Rittenhouse and Black Maple Hill

March 30th, 2009

This is part of a series of posts comparing rye whiskeys. For further details and links to other reviews in the series visit Why oh rye? Nine premium rye whiskeys put to the test.

Rittenhouse 21 year old bottle

Rittenhouse 21 year old

50% ABV

Rittenhouse is a name well known by anyone with even a passing interest in rye, its 100 proof bonded rye being a staple behind many of the worlds finest bars. Rittenhouse 21 was a limited edition rye aged 21 years and bottled at the same 100 proof of its younger brother. Just 3000 bottles were produced, and the product has now been superceded by a similarly limited edition 23 year old version.

Rittenhouse 21 has a hot, oakey nose with just a hint of vanilla, and this is continued in the mouth with a strong oakey flavour throughout. There is a medium sourness that slightly sweetens towards the finish. The whiskey has quite a thick, viscous mouthfeel that compliments the rich flavours nicely. The finish is relatively dry and continues the oak found earlier on. There is no hiding this whiskey has spent a long time in the barrel.

Adding a cube of ice does little to temper the initial spicy heat found when sampled neat, but does open out the body revealing a slightly chocolate note and hints of orange zest. A very tasty rye indeed, that is only held back by perhaps a little too much oak. I can’t help wonder how a slightly younger version, say 18 years old, with a touch less oak might fare.

Black Maple Hill 23 year old bottle

Black Maple Hill 23 year old

47.5% ABV

Black Maple Hill, like several of the bottles on review here, don’t actually produce their own whiskey but instead source high quality bourbon and rye from other distillers. Their ryes come from Kentucky Bourbon Distillers Ltd, the same source of the Vintage, Red Hook and TBT ryes on test here. Black Maple Hill produce an 18 and 23 year old rye, the later of which is being sampled here.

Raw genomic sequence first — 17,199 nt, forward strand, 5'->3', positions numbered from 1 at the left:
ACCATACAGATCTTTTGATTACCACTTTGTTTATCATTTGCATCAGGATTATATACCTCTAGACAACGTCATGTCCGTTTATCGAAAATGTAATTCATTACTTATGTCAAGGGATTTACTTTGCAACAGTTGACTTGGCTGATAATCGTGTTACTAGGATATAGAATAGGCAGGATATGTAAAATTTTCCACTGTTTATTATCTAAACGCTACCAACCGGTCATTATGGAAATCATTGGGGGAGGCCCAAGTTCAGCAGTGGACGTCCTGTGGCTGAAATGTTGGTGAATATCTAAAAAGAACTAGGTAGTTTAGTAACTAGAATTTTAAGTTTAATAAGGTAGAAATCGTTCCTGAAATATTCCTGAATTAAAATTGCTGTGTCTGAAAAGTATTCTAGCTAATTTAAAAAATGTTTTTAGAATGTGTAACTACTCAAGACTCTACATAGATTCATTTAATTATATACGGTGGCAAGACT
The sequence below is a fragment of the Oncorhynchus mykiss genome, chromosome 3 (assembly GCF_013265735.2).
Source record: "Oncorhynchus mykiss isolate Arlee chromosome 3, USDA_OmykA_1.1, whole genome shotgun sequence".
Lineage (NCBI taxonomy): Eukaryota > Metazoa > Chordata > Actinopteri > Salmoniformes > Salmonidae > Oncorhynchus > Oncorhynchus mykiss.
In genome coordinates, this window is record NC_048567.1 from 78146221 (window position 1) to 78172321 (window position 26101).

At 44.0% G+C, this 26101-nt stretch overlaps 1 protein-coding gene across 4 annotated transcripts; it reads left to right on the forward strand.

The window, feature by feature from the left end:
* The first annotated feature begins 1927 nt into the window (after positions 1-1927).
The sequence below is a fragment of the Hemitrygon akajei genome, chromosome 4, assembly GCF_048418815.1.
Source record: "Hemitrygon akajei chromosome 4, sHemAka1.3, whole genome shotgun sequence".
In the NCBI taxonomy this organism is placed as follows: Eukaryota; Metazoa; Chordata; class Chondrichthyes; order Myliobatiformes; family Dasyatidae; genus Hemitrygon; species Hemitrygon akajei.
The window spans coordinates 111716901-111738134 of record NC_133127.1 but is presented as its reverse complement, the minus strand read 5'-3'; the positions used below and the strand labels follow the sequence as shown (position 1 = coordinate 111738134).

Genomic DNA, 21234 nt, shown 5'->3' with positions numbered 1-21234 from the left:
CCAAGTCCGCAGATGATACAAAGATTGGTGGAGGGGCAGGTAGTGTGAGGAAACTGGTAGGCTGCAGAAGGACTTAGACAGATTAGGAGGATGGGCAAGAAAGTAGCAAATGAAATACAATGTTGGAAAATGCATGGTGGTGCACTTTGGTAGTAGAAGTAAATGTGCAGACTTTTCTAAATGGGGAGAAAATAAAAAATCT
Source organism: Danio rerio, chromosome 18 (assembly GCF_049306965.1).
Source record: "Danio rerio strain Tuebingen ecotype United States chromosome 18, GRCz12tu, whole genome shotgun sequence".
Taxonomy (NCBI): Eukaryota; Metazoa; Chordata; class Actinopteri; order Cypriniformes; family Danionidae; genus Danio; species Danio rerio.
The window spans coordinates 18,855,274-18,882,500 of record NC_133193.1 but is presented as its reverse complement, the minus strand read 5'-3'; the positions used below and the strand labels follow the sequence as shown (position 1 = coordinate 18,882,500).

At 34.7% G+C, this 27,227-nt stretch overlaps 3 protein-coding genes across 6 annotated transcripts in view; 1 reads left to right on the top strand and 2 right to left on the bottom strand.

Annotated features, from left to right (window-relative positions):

The aroma of Black Maple Hill 23 is bright and a little hot with hints of oak and fruit. In the mouth a sweet brown sugar flavour with a brief burst of spice quickly disolves in to a fruity, almost apple like taste. The smooth oak flavours that 23 years in the barrel have imparted are definitely there, but they aren’t nearly as strong as you might expect in such an old whiskey. A varied mix of spice, oak and sourness make up the long, long finish that really is a joy to savour.

Adding a single ice cube to the Black Maple Hill really helped open up the whiskey, revealing more fruit notes and if anything extending the finish further. Remarkably light and subtle despite having spent so long in oak, overall the Black Maple Hill 23 year old is a real treat with a beautiful finish that is worth every dollar and every moment spent tracking it down.

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Posted in Reviews, Rye, Why oh rye?

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6 responses to “Rittenhouse and Black Maple Hill”